Adjunct faculty demand job security

Adjunct faculty members at the San Francisco Art Institute, along with their supporters and counterparts at colleges across the country, walked out of classes Wednesday¬†during the first-ever “National Adjunct Walkout Day” to protest the job insecurity experienced by part-time instructors.

On the San Francisco Art Institute (SFAI) website, Carolyn Duffey, who teaches cultural studies at the institute, is described as a visiting faculty member who holds a PhD from the University of California at Berkeley in comparative literature, but Duffey said she isn’t visiting, she’s been employed by the school for 11 years now.

Duffey works part-time as a visiting faculty member at the institute, teaching no more than four classes per school year. To subsidize her income, Duffey also teaches at Stanford University and California College of the Arts (CCA), making the trek between San Francisco, the Peninsula and the East Bay on a regular basis.

Duffey’s experience is a familiar one among adjunct faculty members as SFAI, as well as those at colleges across the Bay Area and the United States. Duffey said that not only are part-time instructors limited to teaching four courses per year, they also don’t have offices and thus, don’t hold office hours for their students.

Many adjunct instructors also don’t receive sick leave or health insurance, nor do they feel that they have enough of a voice on course curriculum decisions. In 2014, however, adjunct faculty members at SFAI, as well as at Mills College, CCA, St. Mary’s College and Dominican University voted in favor of joining SEIU Local 1021, and this year, for the first time, they are involved in contract negotiations with the college administrations.

To support the “National Adjunct Walkout Day,” students, faculty members and their supporters flooded into SFAI’s central courtyard in San Francisco’s Russian Hill neighborhood this afternoon.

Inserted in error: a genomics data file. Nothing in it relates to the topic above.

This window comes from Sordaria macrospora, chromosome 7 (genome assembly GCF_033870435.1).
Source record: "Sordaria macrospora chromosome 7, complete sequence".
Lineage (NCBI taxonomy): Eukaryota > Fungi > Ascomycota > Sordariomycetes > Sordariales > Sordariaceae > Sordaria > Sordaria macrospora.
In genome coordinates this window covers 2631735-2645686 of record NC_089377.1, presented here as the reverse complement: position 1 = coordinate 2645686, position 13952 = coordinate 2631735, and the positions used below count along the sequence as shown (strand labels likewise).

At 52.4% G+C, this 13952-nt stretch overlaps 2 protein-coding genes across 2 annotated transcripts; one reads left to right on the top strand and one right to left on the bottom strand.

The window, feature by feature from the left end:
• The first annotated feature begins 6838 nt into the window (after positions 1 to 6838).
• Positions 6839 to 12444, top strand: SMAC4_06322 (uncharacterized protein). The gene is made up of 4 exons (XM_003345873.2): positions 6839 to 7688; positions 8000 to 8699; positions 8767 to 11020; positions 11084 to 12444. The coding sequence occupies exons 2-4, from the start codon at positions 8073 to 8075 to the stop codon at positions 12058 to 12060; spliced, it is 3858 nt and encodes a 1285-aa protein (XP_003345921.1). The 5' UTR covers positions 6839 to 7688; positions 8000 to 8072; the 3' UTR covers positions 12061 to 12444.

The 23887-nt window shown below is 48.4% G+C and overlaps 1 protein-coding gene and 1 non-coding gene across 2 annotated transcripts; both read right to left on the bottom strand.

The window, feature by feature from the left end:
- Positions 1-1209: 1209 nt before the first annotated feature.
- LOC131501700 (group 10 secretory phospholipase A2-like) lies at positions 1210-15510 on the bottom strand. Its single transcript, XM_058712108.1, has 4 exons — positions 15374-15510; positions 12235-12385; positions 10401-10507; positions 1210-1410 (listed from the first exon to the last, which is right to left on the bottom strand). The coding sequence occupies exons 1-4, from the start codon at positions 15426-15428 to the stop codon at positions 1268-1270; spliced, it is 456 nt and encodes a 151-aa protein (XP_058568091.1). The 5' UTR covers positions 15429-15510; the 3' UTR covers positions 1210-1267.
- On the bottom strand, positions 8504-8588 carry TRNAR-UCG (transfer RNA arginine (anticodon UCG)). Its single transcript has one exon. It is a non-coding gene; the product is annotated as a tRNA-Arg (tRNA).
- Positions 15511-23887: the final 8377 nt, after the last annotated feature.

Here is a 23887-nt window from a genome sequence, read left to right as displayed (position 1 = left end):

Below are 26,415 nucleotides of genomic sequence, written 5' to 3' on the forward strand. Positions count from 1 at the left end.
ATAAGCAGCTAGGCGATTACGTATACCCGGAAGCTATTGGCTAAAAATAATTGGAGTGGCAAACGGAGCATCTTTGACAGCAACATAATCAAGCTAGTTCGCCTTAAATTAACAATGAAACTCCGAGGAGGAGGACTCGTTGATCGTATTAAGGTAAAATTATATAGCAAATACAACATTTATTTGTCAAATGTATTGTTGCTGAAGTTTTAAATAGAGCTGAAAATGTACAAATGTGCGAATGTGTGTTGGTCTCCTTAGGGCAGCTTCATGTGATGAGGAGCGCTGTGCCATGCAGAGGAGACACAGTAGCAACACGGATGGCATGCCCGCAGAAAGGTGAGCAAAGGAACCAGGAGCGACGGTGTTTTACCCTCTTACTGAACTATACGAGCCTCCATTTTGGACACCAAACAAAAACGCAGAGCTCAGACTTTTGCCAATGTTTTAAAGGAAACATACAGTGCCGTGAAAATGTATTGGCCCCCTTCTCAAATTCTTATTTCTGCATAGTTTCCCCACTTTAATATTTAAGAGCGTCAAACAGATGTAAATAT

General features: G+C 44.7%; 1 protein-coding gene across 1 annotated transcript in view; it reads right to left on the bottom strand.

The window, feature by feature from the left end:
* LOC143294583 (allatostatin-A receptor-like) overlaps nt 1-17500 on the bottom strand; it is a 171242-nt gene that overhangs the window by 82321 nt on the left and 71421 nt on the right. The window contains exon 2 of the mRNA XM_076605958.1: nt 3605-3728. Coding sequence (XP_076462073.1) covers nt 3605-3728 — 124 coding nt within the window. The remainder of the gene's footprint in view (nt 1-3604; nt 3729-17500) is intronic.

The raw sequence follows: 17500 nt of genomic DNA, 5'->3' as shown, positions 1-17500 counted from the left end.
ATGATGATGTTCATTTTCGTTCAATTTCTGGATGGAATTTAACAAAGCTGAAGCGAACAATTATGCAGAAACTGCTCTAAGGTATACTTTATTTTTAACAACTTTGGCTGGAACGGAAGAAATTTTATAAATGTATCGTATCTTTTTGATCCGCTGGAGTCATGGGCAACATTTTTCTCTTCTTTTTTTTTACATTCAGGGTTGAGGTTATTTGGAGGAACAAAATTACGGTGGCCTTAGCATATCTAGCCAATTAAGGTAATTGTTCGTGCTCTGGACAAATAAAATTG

Duffey and fellow adjunct instructors at SFAI, who make up 85 percent of the institute’s faculty, expressed their concerns with a system that they feel fails to support instructors who are not tenured.

According to SEIU Local 1021 spokeswoman Jennifer Smith-Camejo, who attended the rally at SFAI today, these five non-profit Bay Area colleges are either in or heading toward contract negotiations.

Smith-Camejo said:

“The pay is inadequate considering they have advanced degrees. …¬†There is unrest.”

Smith-Camejo said that through unionization adjunct faculty members are now able to explore ways to get a better deal from their administrations. Among the top priorities of the first union contracts at the five schools are improved compensation, job security and stability, access to benefits as well as a voice in academic governance, Smith-Camejo said.

Duffey, who is on the adjunct professor’s contract negotiations team, said negotiations are in progress and so far they seem to be moving in a constructive direction.

Rachel Schreiber, dean and vice president for academic affairs at SFAI, is the lead contract negotiator on the administration side and agreed that both sides are approaching the negotiations in good faith. Schreiber said in comparison to adjunct instructors, full-time instructors teach six courses per year and have additional responsibilities.

She said there are currently four open positions at SFAI for tenured faculty and that an international search for professors is underway. She said among the concerns she has heard expressed by adjunct faculty members are a need for increased job security as well as input in curriculum decisions.

Schreiber said that today’s rally was part of a national movement to support adjuncts and not a protest against SFAI’s administration:

“We were surprised to see our part-time faculty participating because we are negotiating in good faith.”

Both Duffey and Schreiber agree that the institute is in uncharted waters as never before have their adjunct professors unionized. Adjunct faculty members at SFAI said today that they hope negotiations prove fruitful as they feel they have committed to their students, but that their school has not yet committed to them.